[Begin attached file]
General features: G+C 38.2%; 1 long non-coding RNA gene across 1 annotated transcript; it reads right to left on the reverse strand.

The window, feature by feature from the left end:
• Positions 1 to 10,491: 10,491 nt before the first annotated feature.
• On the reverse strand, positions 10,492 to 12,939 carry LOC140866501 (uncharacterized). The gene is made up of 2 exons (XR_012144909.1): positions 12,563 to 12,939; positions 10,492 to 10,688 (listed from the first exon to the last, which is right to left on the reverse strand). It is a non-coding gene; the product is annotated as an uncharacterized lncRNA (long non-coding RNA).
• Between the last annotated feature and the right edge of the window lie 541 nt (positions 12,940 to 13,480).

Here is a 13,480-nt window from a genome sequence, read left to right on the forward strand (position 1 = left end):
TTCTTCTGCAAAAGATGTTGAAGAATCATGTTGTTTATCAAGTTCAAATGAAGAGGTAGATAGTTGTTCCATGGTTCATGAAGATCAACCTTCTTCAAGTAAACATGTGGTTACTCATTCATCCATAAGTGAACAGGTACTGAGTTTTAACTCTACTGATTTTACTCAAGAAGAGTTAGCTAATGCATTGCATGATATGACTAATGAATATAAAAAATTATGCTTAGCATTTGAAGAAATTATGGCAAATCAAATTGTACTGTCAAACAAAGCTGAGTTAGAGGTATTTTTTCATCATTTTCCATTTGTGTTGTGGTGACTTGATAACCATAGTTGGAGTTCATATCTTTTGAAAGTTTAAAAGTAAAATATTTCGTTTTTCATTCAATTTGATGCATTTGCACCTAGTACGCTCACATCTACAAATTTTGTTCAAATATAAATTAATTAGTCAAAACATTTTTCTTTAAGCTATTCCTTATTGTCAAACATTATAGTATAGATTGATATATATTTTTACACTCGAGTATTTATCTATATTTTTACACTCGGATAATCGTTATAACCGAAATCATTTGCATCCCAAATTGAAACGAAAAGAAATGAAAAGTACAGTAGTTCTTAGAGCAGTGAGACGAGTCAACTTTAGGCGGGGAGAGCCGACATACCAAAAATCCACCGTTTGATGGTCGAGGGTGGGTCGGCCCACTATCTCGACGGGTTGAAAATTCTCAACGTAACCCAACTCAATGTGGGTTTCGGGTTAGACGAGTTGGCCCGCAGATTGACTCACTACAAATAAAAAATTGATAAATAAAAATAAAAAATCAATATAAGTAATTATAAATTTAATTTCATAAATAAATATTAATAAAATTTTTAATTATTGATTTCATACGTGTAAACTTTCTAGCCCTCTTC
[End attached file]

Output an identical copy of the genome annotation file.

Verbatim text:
General features: G+C 38.2%; 1 long non-coding RNA gene across 1 annotated transcript; it reads right to left on the reverse strand.

The window, feature by feature from the left end:
• Positions 1 to 10,491: 10,491 nt before the first annotated feature.
• On the reverse strand, positions 10,492 to 12,939 carry LOC140866501 (uncharacterized). The gene is made up of 2 exons (XR_012144909.1): positions 12,563 to 12,939; positions 10,492 to 10,688 (listed from the first exon to the last, which is right to left on the reverse strand). It is a non-coding gene; the product is annotated as an uncharacterized lncRNA (long non-coding RNA).
• Between the last annotated feature and the right edge of the window lie 541 nt (positions 12,940 to 13,480).

Here is a 13,480-nt window from a genome sequence, read left to right on the forward strand (position 1 = left end):
TTCTTCTGCAAAAGATGTTGAAGAATCATGTTGTTTATCAAGTTCAAATGAAGAGGTAGATAGTTGTTCCATGGTTCATGAAGATCAACCTTCTTCAAGTAAACATGTGGTTACTCATTCATCCATAAGTGAACAGGTACTGAGTTTTAACTCTACTGATTTTACTCAAGAAGAGTTAGCTAATGCATTGCATGATATGACTAATGAATATAAAAAATTATGCTTAGCATTTGAAGAAATTATGGCAAATCAAATTGTACTGTCAAACAAAGCTGAGTTAGAGGTATTTTTTCATCATTTTCCATTTGTGTTGTGGTGACTTGATAACCATAGTTGGAGTTCATATCTTTTGAAAGTTTAAAAGTAAAATATTTCGTTTTTCATTCAATTTGATGCATTTGCACCTAGTACGCTCACATCTACAAATTTTGTTCAAATATAAATTAATTAGTCAAAACATTTTTCTTTAAGCTATTCCTTATTGTCAAACATTATAGTATAGATTGATATATATTTTTACACTCGAGTATTTATCTATATTTTTACACTCGGATAATCGTTATAACCGAAATCATTTGCATCCCAAATTGAAACGAAAAGAAATGAAAAGTACAGTAGTTCTTAGAGCAGTGAGACGAGTCAACTTTAGGCGGGGAGAGCCGACATACCAAAAATCCACCGTTTGATGGTCGAGGGTGGGTCGGCCCACTATCTCGACGGGTTGAAAATTCTCAACGTAACCCAACTCAATGTGGGTTTCGGGTTAGACGAGTTGGCCCGCAGATTGACTCACTACAAATAAAAAATTGATAAATAAAAATAAAAAATCAATATAAGTAATTATAAATTTAATTTCATAAATAAATATTAATAAAATTTTTAATTATTGATTTCATACGTGTAAACTTTCTAGCCCTCTTC